NA protecting officials in Maina’s case: Lawyers
Feb 17, 2017-Thirteen months after the Kavre district court’s order, the Nepal Army has not sent the dossiers of its officials in the Maina Sunar case, lawyers said.
Soldiers had held 14-year-old Maina hostage to arrest her mother, who had witnessed the murder of another teenager, Rina Rasaili, in Kavre.
The National Human Rights Commission and the UN High Commissioner for Human Rights had exhumed Maina’s body from the NA’s Panchkhal Barracks in 2007.
“We are considering a contempt of court against the Army,” said lawyer Pushpa Raj Poudel. “Nepal Police also did not cooperate in the case.”
On January 14, 2015, the Kavre court had issued an order to reopen the case of Maina, who was killed in detention at the Army barracks in 2004. The case had been adjourned for two years. The court had issued an arrest warrant against four NA officials--Bobi Khatri, Sunil Prasad Adhikari, Amit Pun, and Niranjan Basnet, on the charge of illegal detention, torture, and killing.
The NA has been claiming that the four had already been tried in the military court. However, it has not given any dossiers related to the verdict. Police had failed to arrest Major Niranjan Basnet upon his return from a UN peacekeeping mission in Chad.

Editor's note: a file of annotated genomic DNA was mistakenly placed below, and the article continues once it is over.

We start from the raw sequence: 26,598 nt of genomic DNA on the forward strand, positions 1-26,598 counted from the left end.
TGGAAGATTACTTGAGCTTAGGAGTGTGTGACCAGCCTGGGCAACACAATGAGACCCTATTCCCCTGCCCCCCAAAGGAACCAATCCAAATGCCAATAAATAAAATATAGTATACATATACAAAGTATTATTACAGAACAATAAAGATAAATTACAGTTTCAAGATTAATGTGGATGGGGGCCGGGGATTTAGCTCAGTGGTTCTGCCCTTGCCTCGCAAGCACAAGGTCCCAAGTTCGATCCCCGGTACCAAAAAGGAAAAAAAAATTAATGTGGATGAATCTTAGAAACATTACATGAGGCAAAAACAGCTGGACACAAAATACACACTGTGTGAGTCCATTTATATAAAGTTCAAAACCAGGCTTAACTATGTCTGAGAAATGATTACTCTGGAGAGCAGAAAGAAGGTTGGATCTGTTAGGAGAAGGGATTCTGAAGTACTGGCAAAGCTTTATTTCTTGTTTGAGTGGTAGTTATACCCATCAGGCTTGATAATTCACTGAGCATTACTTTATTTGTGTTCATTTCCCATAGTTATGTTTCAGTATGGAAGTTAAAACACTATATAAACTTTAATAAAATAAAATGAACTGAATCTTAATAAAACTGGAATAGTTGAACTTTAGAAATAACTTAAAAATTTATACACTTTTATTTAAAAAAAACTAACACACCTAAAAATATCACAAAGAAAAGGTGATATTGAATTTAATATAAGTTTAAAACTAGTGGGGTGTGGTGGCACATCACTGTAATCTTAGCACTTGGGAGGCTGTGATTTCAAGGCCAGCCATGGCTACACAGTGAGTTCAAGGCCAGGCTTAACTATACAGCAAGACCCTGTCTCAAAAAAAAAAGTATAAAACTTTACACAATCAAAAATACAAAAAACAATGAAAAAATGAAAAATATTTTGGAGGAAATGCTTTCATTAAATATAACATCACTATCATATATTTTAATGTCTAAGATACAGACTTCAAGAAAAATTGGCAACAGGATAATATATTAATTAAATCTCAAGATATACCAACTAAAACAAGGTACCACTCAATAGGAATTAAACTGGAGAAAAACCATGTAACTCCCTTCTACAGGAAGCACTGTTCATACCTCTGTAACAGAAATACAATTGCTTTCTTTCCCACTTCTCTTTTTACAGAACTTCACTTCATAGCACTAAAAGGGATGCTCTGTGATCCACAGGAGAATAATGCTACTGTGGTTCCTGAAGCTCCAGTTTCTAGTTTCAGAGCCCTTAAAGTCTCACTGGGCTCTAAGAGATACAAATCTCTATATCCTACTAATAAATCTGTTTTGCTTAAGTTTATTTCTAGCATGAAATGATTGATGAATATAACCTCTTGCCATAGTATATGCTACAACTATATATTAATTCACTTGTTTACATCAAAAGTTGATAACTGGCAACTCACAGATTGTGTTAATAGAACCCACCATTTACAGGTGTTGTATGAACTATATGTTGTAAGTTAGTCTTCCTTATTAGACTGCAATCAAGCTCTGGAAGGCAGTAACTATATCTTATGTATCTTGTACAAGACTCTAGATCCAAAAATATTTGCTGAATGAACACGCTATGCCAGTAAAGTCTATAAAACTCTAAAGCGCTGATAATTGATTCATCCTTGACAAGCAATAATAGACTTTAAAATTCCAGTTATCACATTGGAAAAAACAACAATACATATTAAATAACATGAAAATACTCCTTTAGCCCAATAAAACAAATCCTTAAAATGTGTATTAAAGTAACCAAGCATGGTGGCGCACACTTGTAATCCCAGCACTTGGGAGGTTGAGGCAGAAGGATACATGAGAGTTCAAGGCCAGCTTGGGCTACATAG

Speaking at a programme organised to mark the 13th death anniversary of Maina, member of the Truth and Reconciliation Commission Shree Krishna Regmi said the TRC would like to look into the case sub judice in court, but the law bars it.
“Truth has already been established in this case, but the legal provision does not allow us to look into cases sub judice in court,” said Subedi. “It’s reasonable to argue that reparations in such cases should be recommended. However, questions still arise whether the commission should recommend reparations in cases that it is not allowed to talk about.”
Rights activist Charan Prasai criticised the TRC for remaining silent while Prime Minister Pushpa Kamal Dahal assured Army officials of full protection in war-era incidents.
The prime minister, in a visit to the Army headquarters, had pledged that they would be safe from prosecution against the incidents that occurred during the decade-long insurgency.
“I’ve been speaking up against the criminals, risking my life, in the hope that such incidents do not repeat in future,” said Maina’s mother Devi Sunar. “We don’t want death sentence for the murderers of my daughter, but I want to see them punished by the law. Is that too much to ask for?”
Published: 17-02-2017 10:00
- Maina Sunar case